How to Write an Easily Reproducible Protocol
- Research articles seldom describe experimental protocols in sufficient detail to reproduce them in another lab
- Protocols should be thought of as stand-alone scientific articles that provide context and detail on the research methodology
- There are a growing number of resources that provide the research community with access to high quality protocols
Have you ever looked at the Materials and Methods section of a research paper to try and find details of a protocol you want to implement in the lab? Have you come across short paragraphs that concisely summarize a method but leave out critical details? Have you found yourself asking questions like:
- How long did they spin those samples for?
- Did they store the overnight suspension in a fridge or freezer?
- Exactly which ultra high metal affinity column did they purchase?
If you answered yes to any of these, don’t be alarmed – you are not alone.
The art of writing a precise yet detailed and contextualized, relatable and reproducible protocol has far too often been confined to a lab notebook that will never again be seen by anybody other than the lab notebook owner and a handful of their colleagues.
This article will share some pointers that provide a framework for writing an easily reproducible protocol.
Structure as a whole
It is important to think of a protocol (may it be wet or dry lab-based, biology or chemistry-focused, simple or advanced) as a brief, modular and self-contained scientific publication. To this end, several factors can be considered when preparing a draft.
Putting the methodology in context
You never know who will refer to your protocol in the future. It may be a new graduate student joining the lab you’re preparing to leave or a new postdoc joining several years later when you’re a busy and established PI thousands of miles away possibly researching something entirely different. Alternatively, it may be a researcher you have never met who is working on a different species but looking for a protocol they can adapt for their needs. Whoever it may be, they will likely benefit from reading a three- to four-sentence abstract at the onset that briefly explains the system you worked on, describes any major obstacles or challenges you faced, and highlights the applicability of your workflow.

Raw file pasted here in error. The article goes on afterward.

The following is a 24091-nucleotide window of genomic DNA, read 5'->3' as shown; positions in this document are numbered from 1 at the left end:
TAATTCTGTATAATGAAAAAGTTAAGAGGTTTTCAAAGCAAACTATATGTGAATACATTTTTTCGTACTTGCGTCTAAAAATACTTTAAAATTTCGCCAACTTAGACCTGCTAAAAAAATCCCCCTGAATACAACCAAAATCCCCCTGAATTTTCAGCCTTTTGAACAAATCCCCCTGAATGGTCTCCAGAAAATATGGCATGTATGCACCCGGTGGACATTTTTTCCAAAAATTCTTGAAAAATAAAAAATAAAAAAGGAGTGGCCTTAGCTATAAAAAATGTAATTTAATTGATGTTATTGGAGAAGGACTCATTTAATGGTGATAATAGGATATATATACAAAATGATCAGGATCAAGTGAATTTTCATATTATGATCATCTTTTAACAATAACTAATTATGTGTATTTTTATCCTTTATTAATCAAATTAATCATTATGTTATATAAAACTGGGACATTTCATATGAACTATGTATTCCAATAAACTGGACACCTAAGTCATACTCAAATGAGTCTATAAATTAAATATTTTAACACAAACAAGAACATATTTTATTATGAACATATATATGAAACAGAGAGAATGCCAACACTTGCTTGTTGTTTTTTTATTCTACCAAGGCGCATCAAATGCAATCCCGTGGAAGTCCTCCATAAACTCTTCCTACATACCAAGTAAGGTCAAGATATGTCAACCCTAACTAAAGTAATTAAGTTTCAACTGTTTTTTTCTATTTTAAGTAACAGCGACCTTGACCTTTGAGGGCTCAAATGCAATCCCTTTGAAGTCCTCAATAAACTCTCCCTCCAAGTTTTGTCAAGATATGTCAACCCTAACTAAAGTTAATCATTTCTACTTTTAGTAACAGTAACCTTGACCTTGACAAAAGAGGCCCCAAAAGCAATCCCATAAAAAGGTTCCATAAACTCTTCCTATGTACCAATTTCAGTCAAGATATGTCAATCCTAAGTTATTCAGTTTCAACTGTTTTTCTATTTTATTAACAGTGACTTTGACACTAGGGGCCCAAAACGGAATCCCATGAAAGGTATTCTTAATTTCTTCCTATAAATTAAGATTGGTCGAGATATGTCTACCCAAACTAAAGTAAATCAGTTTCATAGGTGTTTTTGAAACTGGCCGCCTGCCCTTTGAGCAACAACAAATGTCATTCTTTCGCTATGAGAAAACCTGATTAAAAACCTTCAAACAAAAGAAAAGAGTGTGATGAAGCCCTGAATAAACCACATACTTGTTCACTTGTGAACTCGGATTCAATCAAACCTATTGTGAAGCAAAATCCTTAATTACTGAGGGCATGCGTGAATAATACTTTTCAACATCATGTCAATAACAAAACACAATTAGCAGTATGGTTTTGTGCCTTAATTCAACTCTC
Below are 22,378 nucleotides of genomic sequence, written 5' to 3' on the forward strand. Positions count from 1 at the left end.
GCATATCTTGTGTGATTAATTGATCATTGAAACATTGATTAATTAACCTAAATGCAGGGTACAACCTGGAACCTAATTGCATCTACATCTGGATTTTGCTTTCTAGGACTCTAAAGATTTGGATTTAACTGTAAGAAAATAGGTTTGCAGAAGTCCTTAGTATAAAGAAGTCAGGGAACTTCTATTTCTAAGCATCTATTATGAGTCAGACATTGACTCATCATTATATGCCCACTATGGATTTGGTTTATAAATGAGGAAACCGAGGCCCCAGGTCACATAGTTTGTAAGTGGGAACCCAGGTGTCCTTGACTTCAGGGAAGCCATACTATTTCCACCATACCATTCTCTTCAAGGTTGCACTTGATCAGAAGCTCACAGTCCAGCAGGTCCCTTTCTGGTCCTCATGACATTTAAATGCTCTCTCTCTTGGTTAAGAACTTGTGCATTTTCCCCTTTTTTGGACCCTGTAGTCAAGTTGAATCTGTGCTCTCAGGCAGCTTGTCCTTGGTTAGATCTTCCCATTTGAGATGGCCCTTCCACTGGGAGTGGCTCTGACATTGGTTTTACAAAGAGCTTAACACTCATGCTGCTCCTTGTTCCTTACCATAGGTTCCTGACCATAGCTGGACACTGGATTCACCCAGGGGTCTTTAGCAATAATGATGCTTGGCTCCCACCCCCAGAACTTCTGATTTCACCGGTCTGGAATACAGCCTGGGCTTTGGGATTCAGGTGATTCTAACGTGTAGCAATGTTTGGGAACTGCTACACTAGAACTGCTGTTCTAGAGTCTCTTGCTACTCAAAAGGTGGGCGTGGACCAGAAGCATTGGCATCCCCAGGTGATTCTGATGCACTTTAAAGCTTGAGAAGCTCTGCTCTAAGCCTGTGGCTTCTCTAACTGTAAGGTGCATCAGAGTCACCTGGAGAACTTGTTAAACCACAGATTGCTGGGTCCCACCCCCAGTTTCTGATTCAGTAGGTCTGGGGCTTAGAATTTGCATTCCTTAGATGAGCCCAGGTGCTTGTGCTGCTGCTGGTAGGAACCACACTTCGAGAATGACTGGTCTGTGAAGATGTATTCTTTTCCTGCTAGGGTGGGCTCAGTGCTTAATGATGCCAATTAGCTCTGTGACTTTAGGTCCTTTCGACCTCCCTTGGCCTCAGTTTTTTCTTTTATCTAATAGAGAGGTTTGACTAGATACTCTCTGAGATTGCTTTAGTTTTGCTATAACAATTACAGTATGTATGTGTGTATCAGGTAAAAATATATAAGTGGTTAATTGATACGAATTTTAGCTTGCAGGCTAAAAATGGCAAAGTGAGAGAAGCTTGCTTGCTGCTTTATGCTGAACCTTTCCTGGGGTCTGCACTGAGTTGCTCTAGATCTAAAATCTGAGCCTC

Materials and tools that were used in the protocol
Lets face it: two different batches of agarose or of magnesium sulfate may not be the same. Commonly used biochemical reagents could vary in terms of purity, yield, pH, hydration state, grade, and possibly additional biochemical or biophysical features. For many researchers this may not matter; yet for others it may be a deal breaker in terms of implementing your protocol into their workflow.
Similarly, when you mention “centrifuge,” this may not indicate how fast it can spin or how cold it can keep your samples. When a researcher finds out half way through an experiment that the process they set up based on your protocol cannot be completed because a simple detail was missing, the outcome is frustrating for everyone concerned.
This can lead to a poor reflection of your protocol, wasted resources in the lab, and time and effort that could have been better utilized. Share as many details as you can, such as catalog numbers and manufacturer details.
A chronology of steps
Bullet points are easy to follow and help others track a particular workflow. Always think about exactly what you did when you were using your protocol in the lab, and that the person using your protocol may be a novice experimenter.
Think about the quantities you used, sample replication, storage conditions, spinning and mixing, and details on how to operate various instruments and equipment. Listing all steps in a chronological and modular fashion can be a very effective interface for researchers that are trying to implement your protocol within their own laboratory workflows.
Notes, recipes, tips, and tricks
I would recommend wrapping up your protocol draft with a brief section that highlights details you might take for granted. Sometimes it is the little things that make an experiment work, flicking a tube gently versus vortexing it, spraying water on a leaf surface before infiltrating it with a syringe, or using PBS and tweezers to remove glue from a piece of sliced gel.
These are exactly the types of simple tricks or “secret sauce” that can save researchers weeks and potentially months of time and effort in the successful implementation of a protocol.
A well-curated database of protocols can serve as the backbone of a high performing research laboratory. There are a growing number of resources such as Bio-protocol and Protocols.io that allow you to share your protocols effectively with the research community and build your own portfolio of research methodologies.
Resources such as these as well as other established protocol journals and organizations such as JOVE, Science Exchange, COS, and GBSI are filling an important niche to ensure that the scientific community maintains its core mission of delivering reproducible results.